Yesterday was the 100th anniversary of my father’s birth.
Although he died in 2006 and so “only” lived to be 95, there is something about the 100th anniversary of anything that is worth noting.
So it is with my dad, Harvey Davis. Here are some things I’ve been thinking of:
1. He was born in Alabama — no banjo on his knee — but grew up in Akron, Ohio. It’s fascinating to me how many people from Good Shepherd also grew up there . . . though of course long after my dad.
2. His family did not have much in the way of wealth or education. Yet he miraculously worked his way through the University of Akron in the depths of the Great Depression, earned a full scholarship to SMU Law School, graduated from that school with what at the time was its highest GPA ever, and then returned to join the faculty there after World War II.
3. He married my mom in 1937 and they stayed married til death did them part 69 years later. Together, they raised eight children and lived in places such as Falls Church, Virginia; Philadelphia, Pennsylvania; Chicago, Illinois; and then long stretches in both Dallas and Austin, Texas.
4. He was 50 when I was born. I’m turning 50 in November. No.
5. He was unfailingly loyal to anything related to SMU or the Democratic Party.
6. My father and I are different in so many ways — body type, temperament, religious views, and thickness of hair. He still had a full head of hair at his death. I don’t think he realized how good he had it on top of his head.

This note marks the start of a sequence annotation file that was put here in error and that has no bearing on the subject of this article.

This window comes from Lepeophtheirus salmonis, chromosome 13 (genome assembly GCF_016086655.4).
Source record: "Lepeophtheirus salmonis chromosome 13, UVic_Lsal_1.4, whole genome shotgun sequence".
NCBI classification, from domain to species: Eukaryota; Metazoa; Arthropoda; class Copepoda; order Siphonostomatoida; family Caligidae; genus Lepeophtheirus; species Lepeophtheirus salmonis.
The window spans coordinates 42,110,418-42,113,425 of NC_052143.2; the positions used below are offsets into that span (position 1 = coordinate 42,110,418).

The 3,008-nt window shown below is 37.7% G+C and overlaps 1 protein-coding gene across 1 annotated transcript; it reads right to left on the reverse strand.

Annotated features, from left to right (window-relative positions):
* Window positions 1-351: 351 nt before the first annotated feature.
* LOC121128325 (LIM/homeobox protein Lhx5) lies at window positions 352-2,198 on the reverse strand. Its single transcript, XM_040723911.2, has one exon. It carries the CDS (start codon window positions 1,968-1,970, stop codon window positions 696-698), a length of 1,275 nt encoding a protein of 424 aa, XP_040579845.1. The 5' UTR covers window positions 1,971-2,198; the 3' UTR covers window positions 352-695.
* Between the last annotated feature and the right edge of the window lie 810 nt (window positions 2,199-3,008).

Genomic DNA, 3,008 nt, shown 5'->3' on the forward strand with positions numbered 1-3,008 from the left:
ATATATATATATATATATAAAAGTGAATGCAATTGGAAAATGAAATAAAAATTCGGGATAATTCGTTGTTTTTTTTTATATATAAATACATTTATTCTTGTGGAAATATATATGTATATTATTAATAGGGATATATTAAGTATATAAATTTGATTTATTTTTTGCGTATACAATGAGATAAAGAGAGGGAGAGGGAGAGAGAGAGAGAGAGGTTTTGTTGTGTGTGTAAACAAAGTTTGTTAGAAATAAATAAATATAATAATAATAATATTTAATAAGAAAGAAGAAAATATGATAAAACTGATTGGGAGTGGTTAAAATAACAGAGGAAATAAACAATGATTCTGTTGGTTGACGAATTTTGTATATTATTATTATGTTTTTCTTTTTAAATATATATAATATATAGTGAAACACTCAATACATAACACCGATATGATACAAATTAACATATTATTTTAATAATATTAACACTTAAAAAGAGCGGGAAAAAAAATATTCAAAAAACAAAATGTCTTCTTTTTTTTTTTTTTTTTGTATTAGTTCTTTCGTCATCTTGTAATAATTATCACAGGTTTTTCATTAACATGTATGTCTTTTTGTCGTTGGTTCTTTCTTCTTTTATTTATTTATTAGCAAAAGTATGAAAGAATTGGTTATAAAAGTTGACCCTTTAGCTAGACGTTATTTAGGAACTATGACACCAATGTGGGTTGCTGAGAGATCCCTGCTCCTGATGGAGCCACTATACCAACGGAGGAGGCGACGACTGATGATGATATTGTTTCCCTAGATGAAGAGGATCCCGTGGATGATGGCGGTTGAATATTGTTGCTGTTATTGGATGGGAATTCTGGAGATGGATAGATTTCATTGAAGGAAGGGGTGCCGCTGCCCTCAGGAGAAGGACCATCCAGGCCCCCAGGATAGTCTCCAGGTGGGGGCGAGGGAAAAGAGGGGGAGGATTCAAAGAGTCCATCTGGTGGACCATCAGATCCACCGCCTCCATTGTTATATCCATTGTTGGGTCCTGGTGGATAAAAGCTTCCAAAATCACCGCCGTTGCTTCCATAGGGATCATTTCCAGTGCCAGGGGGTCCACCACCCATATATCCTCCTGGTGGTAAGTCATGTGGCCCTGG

7. In spite of our differences, every once in awhile I see my inner Harvey Davis come out. Especially the way a ball bouncing in any indoor space will just about send me over the edge.
8. From my point of view, he was an ideal “tennis father.” Many parents of young tennis players pressure their children, monitor their practices, and cause scenes at tournament sites. Dad did none of that. He would remain mute during my matches, never criticizing me, my opponents, or the officials. I also took for granted all the sacrifices he made to go with me to tournaments across Texas and around the country.
9. He was born before Adolf Hitler, Charles Lindbergh and Jonas Salk changed the world forever and yet died after Osama bin Laden, Steve Jobs, and Christiaan Barnard had done the same thing.
10. He attended Good Shepherd once back in 1999 and the experience was sufficiently different from his previous exposure to church life that he pulled me aside before the service even began and said, “I want to make a gift to your building fund.” He later explained what happened this way: “It felt so good in there that I just felt like I wanted to be part of a winning team.” High praise indeed.